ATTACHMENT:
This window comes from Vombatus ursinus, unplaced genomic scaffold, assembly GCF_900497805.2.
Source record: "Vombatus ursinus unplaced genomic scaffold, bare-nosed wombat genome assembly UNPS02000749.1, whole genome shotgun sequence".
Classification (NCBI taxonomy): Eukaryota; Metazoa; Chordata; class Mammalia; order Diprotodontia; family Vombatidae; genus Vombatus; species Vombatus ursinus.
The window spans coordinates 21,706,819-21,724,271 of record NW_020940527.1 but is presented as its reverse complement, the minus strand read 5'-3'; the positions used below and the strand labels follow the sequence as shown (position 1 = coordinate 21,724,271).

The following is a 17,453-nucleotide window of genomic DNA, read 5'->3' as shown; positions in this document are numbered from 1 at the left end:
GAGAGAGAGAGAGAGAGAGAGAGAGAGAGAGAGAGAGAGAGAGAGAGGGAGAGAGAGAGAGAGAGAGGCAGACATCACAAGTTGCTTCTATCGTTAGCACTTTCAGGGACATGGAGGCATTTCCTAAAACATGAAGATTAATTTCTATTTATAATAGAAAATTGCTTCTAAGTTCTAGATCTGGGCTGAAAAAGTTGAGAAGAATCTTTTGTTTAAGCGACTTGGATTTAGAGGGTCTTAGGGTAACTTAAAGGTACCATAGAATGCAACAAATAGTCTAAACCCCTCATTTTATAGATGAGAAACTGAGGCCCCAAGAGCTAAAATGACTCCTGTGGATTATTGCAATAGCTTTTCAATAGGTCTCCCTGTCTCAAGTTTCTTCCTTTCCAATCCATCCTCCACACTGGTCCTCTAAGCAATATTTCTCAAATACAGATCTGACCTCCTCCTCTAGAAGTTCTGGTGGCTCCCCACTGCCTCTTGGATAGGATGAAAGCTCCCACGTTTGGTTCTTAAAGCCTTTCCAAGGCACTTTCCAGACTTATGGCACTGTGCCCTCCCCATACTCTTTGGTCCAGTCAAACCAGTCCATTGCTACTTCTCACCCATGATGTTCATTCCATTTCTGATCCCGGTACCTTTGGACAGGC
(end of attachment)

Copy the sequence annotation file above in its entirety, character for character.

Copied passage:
This window comes from Vombatus ursinus, unplaced genomic scaffold, assembly GCF_900497805.2.
Source record: "Vombatus ursinus unplaced genomic scaffold, bare-nosed wombat genome assembly UNPS02000749.1, whole genome shotgun sequence".
Classification (NCBI taxonomy): Eukaryota; Metazoa; Chordata; class Mammalia; order Diprotodontia; family Vombatidae; genus Vombatus; species Vombatus ursinus.
The window spans coordinates 21,706,819-21,724,271 of record NW_020940527.1 but is presented as its reverse complement, the minus strand read 5'-3'; the positions used below and the strand labels follow the sequence as shown (position 1 = coordinate 21,724,271).

The following is a 17,453-nucleotide window of genomic DNA, read 5'->3' as shown; positions in this document are numbered from 1 at the left end:
GAGAGAGAGAGAGAGAGAGAGAGAGAGAGAGAGAGAGAGAGAGAGAGGGAGAGAGAGAGAGAGAGAGGCAGACATCACAAGTTGCTTCTATCGTTAGCACTTTCAGGGACATGGAGGCATTTCCTAAAACATGAAGATTAATTTCTATTTATAATAGAAAATTGCTTCTAAGTTCTAGATCTGGGCTGAAAAAGTTGAGAAGAATCTTTTGTTTAAGCGACTTGGATTTAGAGGGTCTTAGGGTAACTTAAAGGTACCATAGAATGCAACAAATAGTCTAAACCCCTCATTTTATAGATGAGAAACTGAGGCCCCAAGAGCTAAAATGACTCCTGTGGATTATTGCAATAGCTTTTCAATAGGTCTCCCTGTCTCAAGTTTCTTCCTTTCCAATCCATCCTCCACACTGGTCCTCTAAGCAATATTTCTCAAATACAGATCTGACCTCCTCCTCTAGAAGTTCTGGTGGCTCCCCACTGCCTCTTGGATAGGATGAAAGCTCCCACGTTTGGTTCTTAAAGCCTTTCCAAGGCACTTTCCAGACTTATGGCACTGTGCCCTCCCCATACTCTTTGGTCCAGTCAAACCAGTCCATTGCTACTTCTCACCCATGATGTTCATTCCATTTCTGATCCCGGTACCTTTGGACAGGC